Tell me about your Most Dope crew; they have a role on the show as well.
All the homies are a part of it, they all live with me so it’s about all of us. With Remember Music, which is the label that Q and I are doing, you get to meet some of the artists. I’m about to go and check it out in the editing room tomorrow and really go look at it, but it should be cool. I was really nervous about it. I was like, “Fuck—we’re gonna have some wack ass show and its gonna be corny.” But nah. I think it’s pretty tight.
Can we expect a Larry Lovestein appearance?
Yeah. We actually did a jazz show where there’s a Larry Lovestein show. It’s crazy. You really get to see how that goes down. We have some fun with it. That’s what it’s all about, man. It’s all about using different tools to explain what all is going on. I don’t know if people really know what goes into what we do, you know? I think everyone will get it though. MTV is very excited about it. It’s cool to have people that know what a successful TV show is be so amped. They’re getting us involved in all this other promo shit—they really want to make it big. So it’ll be interesting to see how this plays out.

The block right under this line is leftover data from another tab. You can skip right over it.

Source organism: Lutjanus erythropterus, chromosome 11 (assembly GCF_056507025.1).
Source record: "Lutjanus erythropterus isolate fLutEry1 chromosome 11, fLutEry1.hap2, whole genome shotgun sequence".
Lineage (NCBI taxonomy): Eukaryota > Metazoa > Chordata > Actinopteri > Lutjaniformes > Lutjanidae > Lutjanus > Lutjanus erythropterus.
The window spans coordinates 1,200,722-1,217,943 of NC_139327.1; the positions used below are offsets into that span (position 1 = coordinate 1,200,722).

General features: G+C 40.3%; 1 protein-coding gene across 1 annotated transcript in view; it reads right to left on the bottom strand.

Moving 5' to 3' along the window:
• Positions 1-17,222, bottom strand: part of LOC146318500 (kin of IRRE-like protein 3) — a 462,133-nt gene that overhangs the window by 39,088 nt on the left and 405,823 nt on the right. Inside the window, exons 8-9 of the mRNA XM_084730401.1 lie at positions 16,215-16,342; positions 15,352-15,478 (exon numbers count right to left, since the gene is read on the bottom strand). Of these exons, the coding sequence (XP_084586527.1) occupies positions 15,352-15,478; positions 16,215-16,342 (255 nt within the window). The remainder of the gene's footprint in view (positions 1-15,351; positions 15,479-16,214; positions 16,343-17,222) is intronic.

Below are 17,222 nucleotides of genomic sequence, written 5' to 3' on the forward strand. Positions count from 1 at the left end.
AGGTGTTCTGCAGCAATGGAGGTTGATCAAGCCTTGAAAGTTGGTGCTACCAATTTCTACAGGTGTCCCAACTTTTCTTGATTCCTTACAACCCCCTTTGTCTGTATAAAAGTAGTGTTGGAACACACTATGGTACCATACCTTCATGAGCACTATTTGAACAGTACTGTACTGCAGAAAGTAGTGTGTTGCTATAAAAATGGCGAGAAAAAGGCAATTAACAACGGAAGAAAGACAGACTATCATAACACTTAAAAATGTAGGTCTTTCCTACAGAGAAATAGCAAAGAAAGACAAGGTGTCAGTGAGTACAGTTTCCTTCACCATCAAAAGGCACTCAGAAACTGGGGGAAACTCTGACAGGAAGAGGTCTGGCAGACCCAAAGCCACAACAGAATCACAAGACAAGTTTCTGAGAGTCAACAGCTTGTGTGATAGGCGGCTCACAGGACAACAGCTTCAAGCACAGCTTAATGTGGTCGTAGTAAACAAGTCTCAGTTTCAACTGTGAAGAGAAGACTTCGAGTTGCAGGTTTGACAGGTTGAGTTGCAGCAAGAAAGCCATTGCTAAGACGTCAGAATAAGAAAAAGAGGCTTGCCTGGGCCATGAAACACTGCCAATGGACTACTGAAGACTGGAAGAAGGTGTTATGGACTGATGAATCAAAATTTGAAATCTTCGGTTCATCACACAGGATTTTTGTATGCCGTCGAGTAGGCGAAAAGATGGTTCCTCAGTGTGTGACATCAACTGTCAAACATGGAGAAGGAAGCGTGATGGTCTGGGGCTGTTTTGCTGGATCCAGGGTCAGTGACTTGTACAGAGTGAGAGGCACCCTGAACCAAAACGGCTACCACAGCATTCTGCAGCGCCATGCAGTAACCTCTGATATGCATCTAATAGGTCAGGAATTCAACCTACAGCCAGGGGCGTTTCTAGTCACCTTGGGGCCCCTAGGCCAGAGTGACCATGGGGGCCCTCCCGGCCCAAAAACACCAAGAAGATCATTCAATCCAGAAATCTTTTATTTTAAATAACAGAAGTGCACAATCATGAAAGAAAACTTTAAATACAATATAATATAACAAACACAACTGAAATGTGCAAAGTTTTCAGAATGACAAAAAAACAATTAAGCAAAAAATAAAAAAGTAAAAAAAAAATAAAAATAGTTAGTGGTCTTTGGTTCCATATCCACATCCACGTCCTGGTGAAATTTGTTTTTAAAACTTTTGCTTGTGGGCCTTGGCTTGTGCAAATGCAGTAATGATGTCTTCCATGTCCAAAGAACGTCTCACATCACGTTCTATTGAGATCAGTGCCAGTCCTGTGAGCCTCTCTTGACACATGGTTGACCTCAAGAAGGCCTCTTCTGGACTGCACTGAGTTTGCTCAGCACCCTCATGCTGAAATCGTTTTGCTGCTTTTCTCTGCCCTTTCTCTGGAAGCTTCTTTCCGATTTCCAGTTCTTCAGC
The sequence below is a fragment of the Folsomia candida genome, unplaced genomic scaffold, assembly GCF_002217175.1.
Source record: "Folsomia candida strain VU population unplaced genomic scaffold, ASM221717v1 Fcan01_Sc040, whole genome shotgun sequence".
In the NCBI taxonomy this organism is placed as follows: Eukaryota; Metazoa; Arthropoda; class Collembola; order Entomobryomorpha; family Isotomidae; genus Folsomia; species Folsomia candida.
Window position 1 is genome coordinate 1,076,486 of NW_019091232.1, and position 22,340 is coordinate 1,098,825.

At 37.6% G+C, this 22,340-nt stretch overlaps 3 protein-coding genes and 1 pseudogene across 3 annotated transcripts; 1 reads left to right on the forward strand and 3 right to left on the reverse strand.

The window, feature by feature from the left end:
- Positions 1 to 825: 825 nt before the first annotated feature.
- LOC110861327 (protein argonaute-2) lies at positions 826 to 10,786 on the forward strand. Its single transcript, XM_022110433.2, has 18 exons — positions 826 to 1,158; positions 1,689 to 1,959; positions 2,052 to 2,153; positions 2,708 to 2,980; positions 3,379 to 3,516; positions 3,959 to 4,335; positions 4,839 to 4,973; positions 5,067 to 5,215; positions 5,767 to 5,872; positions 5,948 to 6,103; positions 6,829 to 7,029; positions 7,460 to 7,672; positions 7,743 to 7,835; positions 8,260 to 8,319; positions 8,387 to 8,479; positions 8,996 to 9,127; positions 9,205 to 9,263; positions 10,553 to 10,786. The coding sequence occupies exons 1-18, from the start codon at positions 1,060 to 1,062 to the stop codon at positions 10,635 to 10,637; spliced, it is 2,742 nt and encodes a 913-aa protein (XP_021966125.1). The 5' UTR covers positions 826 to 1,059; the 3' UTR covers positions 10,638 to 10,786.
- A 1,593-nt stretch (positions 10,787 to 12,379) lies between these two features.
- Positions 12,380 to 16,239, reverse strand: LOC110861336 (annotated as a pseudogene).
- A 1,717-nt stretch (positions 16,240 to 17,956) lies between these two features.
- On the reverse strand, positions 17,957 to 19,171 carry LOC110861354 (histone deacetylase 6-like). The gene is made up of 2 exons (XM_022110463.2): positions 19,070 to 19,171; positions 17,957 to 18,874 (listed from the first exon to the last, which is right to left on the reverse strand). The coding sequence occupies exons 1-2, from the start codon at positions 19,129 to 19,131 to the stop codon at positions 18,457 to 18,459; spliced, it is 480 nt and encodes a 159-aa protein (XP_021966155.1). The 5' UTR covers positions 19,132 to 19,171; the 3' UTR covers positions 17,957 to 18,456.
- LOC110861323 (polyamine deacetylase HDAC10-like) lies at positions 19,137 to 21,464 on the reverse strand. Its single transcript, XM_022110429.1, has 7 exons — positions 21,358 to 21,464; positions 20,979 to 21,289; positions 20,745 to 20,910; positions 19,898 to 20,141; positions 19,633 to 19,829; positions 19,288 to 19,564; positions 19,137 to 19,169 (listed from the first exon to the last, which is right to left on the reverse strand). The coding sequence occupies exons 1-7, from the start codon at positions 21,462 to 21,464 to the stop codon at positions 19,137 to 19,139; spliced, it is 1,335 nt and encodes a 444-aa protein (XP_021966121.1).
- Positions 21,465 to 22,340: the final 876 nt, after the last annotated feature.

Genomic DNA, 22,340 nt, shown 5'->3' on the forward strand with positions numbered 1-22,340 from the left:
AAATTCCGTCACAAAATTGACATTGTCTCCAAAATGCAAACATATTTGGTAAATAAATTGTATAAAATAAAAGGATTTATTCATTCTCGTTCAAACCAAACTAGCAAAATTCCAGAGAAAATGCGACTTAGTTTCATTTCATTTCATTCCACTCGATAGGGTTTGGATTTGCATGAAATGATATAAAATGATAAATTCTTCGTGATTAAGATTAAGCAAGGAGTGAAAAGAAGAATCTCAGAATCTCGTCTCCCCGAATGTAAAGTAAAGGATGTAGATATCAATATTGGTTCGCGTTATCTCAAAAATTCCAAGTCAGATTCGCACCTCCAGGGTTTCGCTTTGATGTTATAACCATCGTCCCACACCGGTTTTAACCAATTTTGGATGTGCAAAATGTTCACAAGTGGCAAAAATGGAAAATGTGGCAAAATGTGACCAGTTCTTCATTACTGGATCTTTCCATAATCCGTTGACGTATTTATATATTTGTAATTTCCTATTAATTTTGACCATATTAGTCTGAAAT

It’s about to be two years since your last album. What can fans expect from your upcoming Watching Moves With the Sounds Off?
I’ve been chillin for the most part of 2012, man. I’ve been touring and I’ve really been building. I’ve realized that in the game you kind of have these moments where everybody’s talking about you for a second and then you kind of chill in the back, and what you do during that time is probably what makes your next move, and this whole time, I’ve been fuckin’ working on the craziest shit ever. I’m not saying it’s the craziest shit that ever existed, but for me personally, in my life, this shit I’ve been working on is just genuine music.